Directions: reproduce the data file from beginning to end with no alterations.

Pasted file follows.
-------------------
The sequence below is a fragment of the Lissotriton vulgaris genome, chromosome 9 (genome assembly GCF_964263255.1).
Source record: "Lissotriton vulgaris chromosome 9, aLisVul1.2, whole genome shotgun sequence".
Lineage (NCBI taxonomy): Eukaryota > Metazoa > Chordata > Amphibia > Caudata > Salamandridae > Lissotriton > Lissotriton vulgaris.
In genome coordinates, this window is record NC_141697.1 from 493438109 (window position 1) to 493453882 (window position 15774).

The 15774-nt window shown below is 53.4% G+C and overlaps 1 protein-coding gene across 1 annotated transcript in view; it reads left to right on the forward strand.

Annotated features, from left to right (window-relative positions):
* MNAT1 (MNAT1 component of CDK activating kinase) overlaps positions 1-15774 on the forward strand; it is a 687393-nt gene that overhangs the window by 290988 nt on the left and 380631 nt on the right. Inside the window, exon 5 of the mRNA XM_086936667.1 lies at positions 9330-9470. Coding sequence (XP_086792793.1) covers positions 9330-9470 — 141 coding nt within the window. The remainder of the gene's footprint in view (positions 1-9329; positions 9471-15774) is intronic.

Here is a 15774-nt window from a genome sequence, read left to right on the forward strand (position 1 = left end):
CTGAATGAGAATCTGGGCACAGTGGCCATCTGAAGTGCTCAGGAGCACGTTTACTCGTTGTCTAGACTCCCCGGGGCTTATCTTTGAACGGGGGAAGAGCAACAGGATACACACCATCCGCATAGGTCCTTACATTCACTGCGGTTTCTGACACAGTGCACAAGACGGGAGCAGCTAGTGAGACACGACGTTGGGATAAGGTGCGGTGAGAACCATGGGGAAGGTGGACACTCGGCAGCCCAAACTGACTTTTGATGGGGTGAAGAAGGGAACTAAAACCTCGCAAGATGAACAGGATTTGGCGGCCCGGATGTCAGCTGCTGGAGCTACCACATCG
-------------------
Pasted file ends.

The sequence below is a fragment of the Lissotriton vulgaris genome, chromosome 9 (genome assembly GCF_964263255.1).
Source record: "Lissotriton vulgaris chromosome 9, aLisVul1.2, whole genome shotgun sequence".
Lineage (NCBI taxonomy): Eukaryota > Metazoa > Chordata > Amphibia > Caudata > Salamandridae > Lissotriton > Lissotriton vulgaris.
In genome coordinates, this window is record NC_141697.1 from 493438109 (window position 1) to 493453882 (window position 15774).

The 15774-nt window shown below is 53.4% G+C and overlaps 1 protein-coding gene across 1 annotated transcript in view; it reads left to right on the forward strand.

Annotated features, from left to right (window-relative positions):
* MNAT1 (MNAT1 component of CDK activating kinase) overlaps positions 1-15774 on the forward strand; it is a 687393-nt gene that overhangs the window by 290988 nt on the left and 380631 nt on the right. Inside the window, exon 5 of the mRNA XM_086936667.1 lies at positions 9330-9470. Coding sequence (XP_086792793.1) covers positions 9330-9470 — 141 coding nt within the window. The remainder of the gene's footprint in view (positions 1-9329; positions 9471-15774) is intronic.

Here is a 15774-nt window from a genome sequence, read left to right on the forward strand (position 1 = left end):
CTGAATGAGAATCTGGGCACAGTGGCCATCTGAAGTGCTCAGGAGCACGTTTACTCGTTGTCTAGACTCCCCGGGGCTTATCTTTGAACGGGGGAAGAGCAACAGGATACACACCATCCGCATAGGTCCTTACATTCACTGCGGTTTCTGACACAGTGCACAAGACGGGAGCAGCTAGTGAGACACGACGTTGGGATAAGGTGCGGTGAGAACCATGGGGAAGGTGGACACTCGGCAGCCCAAACTGACTTTTGATGGGGTGAAGAAGGGAACTAAAACCTCGCAAGATGAACAGGATTTGGCGGCCCGGATGTCAGCTGCTGGAGCTACCACATCG